Tuesday, February 18, 2020
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Habitat home building teaches geometry

Geometry students at a high school in Fort Collins, Colorado, are combining the skills they learn in that class with carpentry and construction in order to build a house for a mother and her daughter through Habitat for Humanity, the Coloradoan reports.

The Coloradoan reports on a project to build houses with help from geometry classes.

Geometry projects that include building homes through Habitat for Humanity happen at about half a dozen schools, according to Kristin Candella, executive director of Habitat in Fort Collins. And while I imagine funding shortfalls, not interest shortfalls, are behind the lowness of that number, many projects throughout life draw on skills learned in high school geometry.

“A roof rafter on a doghouse or a mansion is just the hypotenuse of a right triangle,” wrote the Telegraph-Herald in Dubuque, Iowa, in June 2014. “Draw a simple line drawing of a roof and you’ll see that the standard gable roof is just two right triangles that appear as a mirror image to one another,” an advice columnist told a retired man who wanted to build a shed.

In other words, geometry draws on some of the same skills kids will use their entire lives, especially if they enjoy building things, even though most of the construction projects geometry classes undertake in US high schools involve building doghouses or dollhouses, not homes for humans. That’s to be expected, since a Habitat home requires about $100,000 in donations for “sticks and bricks” just to get started. But when they take shape, they’re a marvel to see.

This particular marvel in the geometry world of Fort Collins goes by the name “Poudre Builds” and was started by Poudre High School math teachers Steve Sayers, Nathan Savig, and Justin Koehn.

They say the Poudre Builds project not only gives students an opportunity to explore possible careers in construction or engineering fields but also gives them an opportunity to appreciate the importance of mathematics in the real world.

But at this point, the house they’re building has no lot. It’s the second one Poudre Builds has built this year, and unlike other Habitat for Humanity homes, this one isn’t being built on site. It’s being built at the school and will be moved to a lot after it’s nearly complete. Habitat for Humanity volunteers will complete the job once the house is moved to its permanent home.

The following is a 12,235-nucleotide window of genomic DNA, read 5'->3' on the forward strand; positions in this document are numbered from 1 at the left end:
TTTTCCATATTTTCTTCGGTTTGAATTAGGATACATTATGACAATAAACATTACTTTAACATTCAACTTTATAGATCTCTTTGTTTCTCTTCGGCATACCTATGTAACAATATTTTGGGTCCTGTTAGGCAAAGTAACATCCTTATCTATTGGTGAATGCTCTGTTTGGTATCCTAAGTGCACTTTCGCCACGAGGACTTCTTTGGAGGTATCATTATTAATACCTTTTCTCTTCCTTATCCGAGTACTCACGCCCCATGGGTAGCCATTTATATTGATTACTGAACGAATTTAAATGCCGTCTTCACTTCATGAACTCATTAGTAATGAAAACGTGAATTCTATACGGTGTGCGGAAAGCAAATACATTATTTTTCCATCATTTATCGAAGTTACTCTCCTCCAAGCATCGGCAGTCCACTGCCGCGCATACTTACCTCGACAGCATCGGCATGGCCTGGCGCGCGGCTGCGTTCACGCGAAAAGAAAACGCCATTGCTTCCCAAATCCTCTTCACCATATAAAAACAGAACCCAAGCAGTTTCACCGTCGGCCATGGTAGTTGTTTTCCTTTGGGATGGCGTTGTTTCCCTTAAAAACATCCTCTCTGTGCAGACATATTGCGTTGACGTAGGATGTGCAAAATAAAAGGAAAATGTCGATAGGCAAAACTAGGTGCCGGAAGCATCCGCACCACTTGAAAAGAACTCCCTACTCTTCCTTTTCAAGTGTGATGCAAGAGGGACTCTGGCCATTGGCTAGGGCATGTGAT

If you have access to an affordable lot for the house, email Ms Candella at kcandella (at) fortcollinshabitat.org. To donate money or services to the Poudre Builds project, email Steve Sayers at ssayers (at) psdschools.org.

Editor’s note: A May 5 article in the Chicago Tribune describes a house-building project by students at Maine East High School in Park Ridge, Illinois, in cooperation with Habitat for Humanity. The project requires input from career and technical education classes in construction as well as geometry classes.

“I don’t think it could have come together better than it did,” the paper quoted construction teacher Shawn Farrington as saying. “To see high school students produce this kind of work is very impressive.”

“Students are excited to come to class and learn math,” said Rebecca Stewart, district department chair for career and technical education. “I don’t think they even realize they are putting their knowledge to work. And they see the benefits: they know a family is going to live in something they created.”

Paul Katula is the executive editor of the Voxitatis Research Foundation, which publishes this blog. For more information, see the About page.

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